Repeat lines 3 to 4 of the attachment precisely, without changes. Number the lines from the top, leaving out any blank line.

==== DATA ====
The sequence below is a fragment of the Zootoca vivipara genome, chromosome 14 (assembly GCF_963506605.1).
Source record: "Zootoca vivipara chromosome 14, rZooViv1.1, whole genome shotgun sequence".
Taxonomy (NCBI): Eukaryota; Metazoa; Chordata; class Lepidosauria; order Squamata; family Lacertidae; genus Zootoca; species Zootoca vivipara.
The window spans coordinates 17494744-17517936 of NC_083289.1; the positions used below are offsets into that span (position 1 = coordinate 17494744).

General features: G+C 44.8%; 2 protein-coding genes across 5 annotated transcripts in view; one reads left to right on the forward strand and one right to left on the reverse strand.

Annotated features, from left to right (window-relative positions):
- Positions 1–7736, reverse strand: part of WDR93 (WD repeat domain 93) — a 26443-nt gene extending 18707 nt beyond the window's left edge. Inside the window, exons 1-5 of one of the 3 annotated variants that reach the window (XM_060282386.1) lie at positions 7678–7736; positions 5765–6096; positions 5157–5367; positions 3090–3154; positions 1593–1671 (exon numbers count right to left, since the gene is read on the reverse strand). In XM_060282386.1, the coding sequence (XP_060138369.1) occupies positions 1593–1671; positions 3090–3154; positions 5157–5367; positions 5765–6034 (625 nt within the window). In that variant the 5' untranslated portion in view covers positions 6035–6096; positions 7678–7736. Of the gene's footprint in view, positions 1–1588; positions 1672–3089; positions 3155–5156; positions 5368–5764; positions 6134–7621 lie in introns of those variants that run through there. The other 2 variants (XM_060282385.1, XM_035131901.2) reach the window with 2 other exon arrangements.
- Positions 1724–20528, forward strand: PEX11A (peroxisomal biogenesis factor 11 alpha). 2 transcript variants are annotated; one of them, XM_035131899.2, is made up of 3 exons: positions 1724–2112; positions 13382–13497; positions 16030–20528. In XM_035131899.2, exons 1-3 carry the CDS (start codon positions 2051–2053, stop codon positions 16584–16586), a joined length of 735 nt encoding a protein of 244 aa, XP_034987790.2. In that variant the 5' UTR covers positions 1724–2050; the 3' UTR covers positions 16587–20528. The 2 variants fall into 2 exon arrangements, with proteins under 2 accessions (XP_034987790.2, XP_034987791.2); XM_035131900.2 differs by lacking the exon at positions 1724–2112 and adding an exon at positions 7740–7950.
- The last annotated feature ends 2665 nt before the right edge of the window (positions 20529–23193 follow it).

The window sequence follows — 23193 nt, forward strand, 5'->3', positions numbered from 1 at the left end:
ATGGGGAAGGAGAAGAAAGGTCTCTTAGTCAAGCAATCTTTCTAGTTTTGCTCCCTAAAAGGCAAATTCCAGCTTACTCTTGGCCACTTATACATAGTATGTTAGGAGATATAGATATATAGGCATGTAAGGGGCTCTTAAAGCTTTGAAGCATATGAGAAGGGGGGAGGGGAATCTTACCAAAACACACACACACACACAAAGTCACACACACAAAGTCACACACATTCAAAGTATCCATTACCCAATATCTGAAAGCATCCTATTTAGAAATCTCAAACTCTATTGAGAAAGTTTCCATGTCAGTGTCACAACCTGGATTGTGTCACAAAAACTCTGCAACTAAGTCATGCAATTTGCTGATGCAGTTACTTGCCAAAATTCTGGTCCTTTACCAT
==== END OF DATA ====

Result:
Taxonomy (NCBI): Eukaryota; Metazoa; Chordata; class Lepidosauria; order Squamata; family Lacertidae; genus Zootoca; species Zootoca vivipara.
The window spans coordinates 17494744-17517936 of NC_083289.1; the positions used below are offsets into that span (position 1 = coordinate 17494744).